Under S. 78 (1) of the Evidence Act, court is obliged to presume every document purporting to be a certificate, certified copy or other document, which is by law declared o be admissible as evidence of any particular fact, and which purports to be duly certified by any officer in Uganda, to be genuine if the document is substantially in the form and purports to be executed in the manner directed by law in that behalf.
(2) The Court shall also presume that any officer by whom any such document purports to be signed or certified or held, when he or she signed it, the official character which he or she claims in that paper.
And under S. 17 (1) of the Registration of Documents Act “every certified copy of any registered document purporting to be signed by the Registrar shall be admissible in evidence in any civil case without proof of the correctness of the copy or the genuineness of the signature, unless it is alleged either that the original is a forgery or that the copy purporting to be signed by the Registrar is a forgery or incorrect”.
(2) The party proposing to use it in evidence “shall deliver a copy of such certified copy to the opposite party, and that copy shall be received in evidence if the court is of the opinion that the copy of it was delivered in sufficient time before the hearing to enable the opposite to inspect the original register from which the copy has been taken”.
In the present case, the documents were attached to the court documents that were served on the Respondent.
On the basis of the above cited provisions of the law, it was an error for court to hold that the documents appeared not to be authentic. Lack of date on the certified copy should have been treated as a technicality under Article 126 (2) (e) of the Constitution and the Respondent would have had a chance to bring evidence at the hearing to challenge the documents.
Failure to date the certified copies was an error on the part of the officials certifying the documents. And Court should have borne in mind the principle established by decided cases that “the administration of justice should normally require that the substance of the disputes should be investigated and decided on their merits and that errors and lapses should not necessarily debar a litigant from pursuit of their rights”. – Refer to Re Christine Namatovu Tibajukira [1992 – 93] HCB 85 SCCA 02 of 1989.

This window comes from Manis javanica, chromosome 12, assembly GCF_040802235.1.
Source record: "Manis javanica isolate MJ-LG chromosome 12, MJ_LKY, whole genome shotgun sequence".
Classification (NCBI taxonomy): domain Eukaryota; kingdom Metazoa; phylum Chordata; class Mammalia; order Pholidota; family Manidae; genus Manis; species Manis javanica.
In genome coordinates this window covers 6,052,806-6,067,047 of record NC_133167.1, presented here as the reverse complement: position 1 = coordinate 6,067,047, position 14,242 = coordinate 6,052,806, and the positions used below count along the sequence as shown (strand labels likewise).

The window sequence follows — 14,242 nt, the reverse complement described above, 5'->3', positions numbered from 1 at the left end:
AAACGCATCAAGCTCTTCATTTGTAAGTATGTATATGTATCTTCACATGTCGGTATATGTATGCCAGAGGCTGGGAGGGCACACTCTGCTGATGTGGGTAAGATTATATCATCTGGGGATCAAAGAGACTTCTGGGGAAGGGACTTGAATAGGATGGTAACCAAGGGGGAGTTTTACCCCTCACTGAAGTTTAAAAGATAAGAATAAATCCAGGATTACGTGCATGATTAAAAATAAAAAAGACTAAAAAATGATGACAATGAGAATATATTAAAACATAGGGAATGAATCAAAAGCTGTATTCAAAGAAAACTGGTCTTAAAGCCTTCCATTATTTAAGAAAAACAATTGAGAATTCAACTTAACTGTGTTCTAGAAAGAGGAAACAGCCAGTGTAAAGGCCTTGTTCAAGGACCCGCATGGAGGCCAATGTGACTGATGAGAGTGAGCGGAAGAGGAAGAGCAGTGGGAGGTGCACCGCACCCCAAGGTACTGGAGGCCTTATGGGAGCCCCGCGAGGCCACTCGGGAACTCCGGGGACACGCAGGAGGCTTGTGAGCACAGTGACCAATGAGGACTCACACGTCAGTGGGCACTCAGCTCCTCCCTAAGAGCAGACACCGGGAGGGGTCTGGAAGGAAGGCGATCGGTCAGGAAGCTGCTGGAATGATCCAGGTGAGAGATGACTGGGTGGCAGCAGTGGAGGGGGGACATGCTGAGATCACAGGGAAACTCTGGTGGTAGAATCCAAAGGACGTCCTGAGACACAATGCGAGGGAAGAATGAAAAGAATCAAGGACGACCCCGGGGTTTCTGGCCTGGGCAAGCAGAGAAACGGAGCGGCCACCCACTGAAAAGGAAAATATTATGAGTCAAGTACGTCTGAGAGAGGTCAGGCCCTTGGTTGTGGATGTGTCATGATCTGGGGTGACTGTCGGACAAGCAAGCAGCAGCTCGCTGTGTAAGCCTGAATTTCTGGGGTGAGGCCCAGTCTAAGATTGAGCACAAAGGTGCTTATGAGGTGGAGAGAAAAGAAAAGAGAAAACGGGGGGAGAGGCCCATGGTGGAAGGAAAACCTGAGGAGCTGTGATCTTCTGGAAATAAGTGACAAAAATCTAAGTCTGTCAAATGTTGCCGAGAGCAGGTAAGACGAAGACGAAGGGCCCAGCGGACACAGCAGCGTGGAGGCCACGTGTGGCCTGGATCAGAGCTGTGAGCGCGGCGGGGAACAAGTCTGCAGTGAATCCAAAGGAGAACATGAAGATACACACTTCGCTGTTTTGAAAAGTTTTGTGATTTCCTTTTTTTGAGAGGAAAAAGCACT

And while the Registrar General indicated that that the Applicant’s name was not reflected in their system “any other information would enable them to do a further and better search”. The Registrar’s letter was therefore not conclusive evidence that the applicant was not registered.
As regards the legal existence of a partnership firm, under S.2 (1) of the Partnership Act, a partnership is nothing more than a contractual and fiduciary relationship between two or more persons who have agreed to engage in a business with a view to making a profit. It has been held that “members of a partnership do not have any personality that is legal existence. The partners carry on business both as principals and as agents of each other within the scope of the partnership business; and the firm name is a mere expression, not a legal entity”. – See the case of Sadler Vs Whiteman  1 K.B. 868,889 (CA) Farwell L.J
According to the case of Western National Bank of New York Vs Perez ]1891] 1 QB 304 at 314, “the use of partnership name is merely a convenience denoting that each partner is sued as though their names were all set out”.
For all the reasons set out in this ruling, this court finds that it was an error to strike out the plaint on the basis that the Plaintiff/Applicant had no legal capacity to sue and that the documents presented by the Applicant were suspicious for lack of date for certification. The application is accordingly allowed and the order dismissing the suit set aside. Refer also to S.33 of the Judicature Act.
Execution if any, arising out of is also set aside.
The suit to be reinstated on the register
Costs will abide the outcome of the main suit.
FLAVIA SENOGA ANGLIN